How to discover your own mastery

We have a love affair with specialization. We place a premium on those who’ve honed their skills and expertise to a such a fine degree that they show themselves to be extraordinary. The pursuit of excellence, whether in art, science, business, or athletics, has fostered a showmanship of the extraordinary. We love to watch the masters perform their craft. Even a golf tournament is named after them.

But what if your mastery is a mystery? What if you don’t know what you’re good at yet?

How to discover your mastery

My previous post explored those questions and suggested that, in our longing for personal mastery, we may be asking the wrong question. We may be so fixated on the excellence we see in others, that we miss the signs of it in ourselves.

It’s easy to spot a master. They’ve taken a skill or expertise and made it extraordinary; a stand-out from the rest. Cirque du Soleil performances sell out because of them. Mayo Clinic attracts people around the world seeking care because of them. These are conventional masters and it’s easy to spot this kind of mastery.

But there’s another kind of mastery that often goes unnoticed. And for those possessing it, often goes unappreciated. Unlike what we commonly think of as mastery, this is an unconventional, horizontal mastery: the ability to apply a skill deftly in a wide variety of applications.

Those of us possessing an inclination for horizontal mastery, with a variety of interests and pursuits, often look longingly at a vertical master and wonder what’s wrong with us. Why can’t we be more like them?

Well, we shouldn’t be like them. That doesn’t mean that we can’t become masters, though. The world needs horizontal masters as much as it does vertical, even if they don’t garner the same attention. Researching, starting projects, optimizing outcomes, asking great questions; each of these are skills that, when honed across a variety of domains, create horizontal mastery. In fact, this kind of mastery is only achieved by a broad base of experience.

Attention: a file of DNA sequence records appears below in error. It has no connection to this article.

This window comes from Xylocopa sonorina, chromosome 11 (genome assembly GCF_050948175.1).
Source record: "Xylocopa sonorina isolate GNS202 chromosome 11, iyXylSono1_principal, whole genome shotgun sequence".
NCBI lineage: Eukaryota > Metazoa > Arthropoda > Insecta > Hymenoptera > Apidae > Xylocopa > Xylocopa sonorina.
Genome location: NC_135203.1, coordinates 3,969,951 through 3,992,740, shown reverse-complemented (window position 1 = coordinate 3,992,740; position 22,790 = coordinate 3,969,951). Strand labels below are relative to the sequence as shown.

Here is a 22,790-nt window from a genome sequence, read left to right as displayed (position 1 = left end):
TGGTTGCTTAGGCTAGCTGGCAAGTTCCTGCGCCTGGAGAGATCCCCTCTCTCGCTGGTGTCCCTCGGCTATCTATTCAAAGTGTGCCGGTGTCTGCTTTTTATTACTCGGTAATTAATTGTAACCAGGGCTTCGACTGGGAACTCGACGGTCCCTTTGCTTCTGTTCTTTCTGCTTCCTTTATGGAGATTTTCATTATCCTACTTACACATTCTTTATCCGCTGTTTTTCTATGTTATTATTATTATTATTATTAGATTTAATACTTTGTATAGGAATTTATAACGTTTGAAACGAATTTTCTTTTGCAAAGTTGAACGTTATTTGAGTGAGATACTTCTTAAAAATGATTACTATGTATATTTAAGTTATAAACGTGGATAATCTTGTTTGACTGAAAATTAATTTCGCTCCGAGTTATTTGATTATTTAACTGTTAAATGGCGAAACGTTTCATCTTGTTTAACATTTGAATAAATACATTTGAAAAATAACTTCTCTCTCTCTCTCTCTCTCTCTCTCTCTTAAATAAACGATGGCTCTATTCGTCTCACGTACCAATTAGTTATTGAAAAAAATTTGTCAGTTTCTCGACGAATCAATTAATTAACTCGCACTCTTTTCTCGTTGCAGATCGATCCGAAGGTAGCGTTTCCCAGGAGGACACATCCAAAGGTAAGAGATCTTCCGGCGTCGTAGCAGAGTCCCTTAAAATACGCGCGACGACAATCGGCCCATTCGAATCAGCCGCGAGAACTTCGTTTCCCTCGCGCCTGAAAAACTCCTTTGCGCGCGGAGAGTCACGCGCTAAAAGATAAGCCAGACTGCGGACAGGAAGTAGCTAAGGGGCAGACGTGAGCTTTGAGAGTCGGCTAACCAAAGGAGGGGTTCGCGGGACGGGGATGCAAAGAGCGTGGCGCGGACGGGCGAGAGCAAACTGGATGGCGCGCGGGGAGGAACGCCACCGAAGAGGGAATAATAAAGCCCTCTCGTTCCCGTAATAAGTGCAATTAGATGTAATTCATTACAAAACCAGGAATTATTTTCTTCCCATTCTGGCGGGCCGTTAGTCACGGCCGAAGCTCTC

Discovering your area of potential mastery, whether vertical or horizontal, can be challenging. When you’re perplexed by the “What am I good at?” question, keep in mind the following:

Mastery provokes discovery. Mastery of anything is simply an outward expression of what The Master Himself puts inside you. Don’t be distracted by the other players on the field. God didn’t put their mastery in you—at least in the same way. He’s trusting you with a unique combination. Reminding yourself that the gifts He planted within you are unlike anyone else’s can help you keep your eye on the ball.

Gratitude precedes discovery. In the movie, August Rush, musical prodigy Evan Taylor says, “The music is all around you. All you have to do is listen.” Change that up a little: “Opportunities are all around you. All you have to do is be thankful.” Gratitude is our natural response to the certainty that God desires the fullest expression of our gifts. I’m convinced that when we look longingly at others on the field, wishing we were more like them, and perhaps resenting our own situation, we don’t see the opportunities when they are pitched at us. Gratitude sharpens our vision of the gifts we are to master.

Experimentation promotes discovery. Seizing opportunities to exercise our gifts is the only way to be certain of their presence. Approaching opportunities as a rational experiment involves three disciplines: design, measurement, and adjustment. When evaluating an opportunity, be it a new job or a project, ask yourself what that opportunity might teach you about yourself. What are you trying to test? And for how long? Think about how you design the experiment. Next, be sure to record the results. The best way I know to do that is to keep a journal. All good scientists do. Finally, make the necessary adjustments. What things need to shift in your life to accommodate new interests? And once it’s made, how did that shift affect you?

Perseverance promises discovery. The singular quality of any master is continued perseverance, despite failure and discouragement. This may appear contradictory to idea of experimentation. But it is much different. A rational experimenter avoids the insanity of repeating the same thing over and over expecting different results. That would be obstinance. Instead, they practice perseverance by continuing to design, measure and adjust, knowing that they will discover something, even if it may not be what they were looking for.

When your mastery is a mystery, the application of daily dollops of discovery will, in time, draw out the master within you.

What are some of areas of mastery you’ve discovered within yourself?

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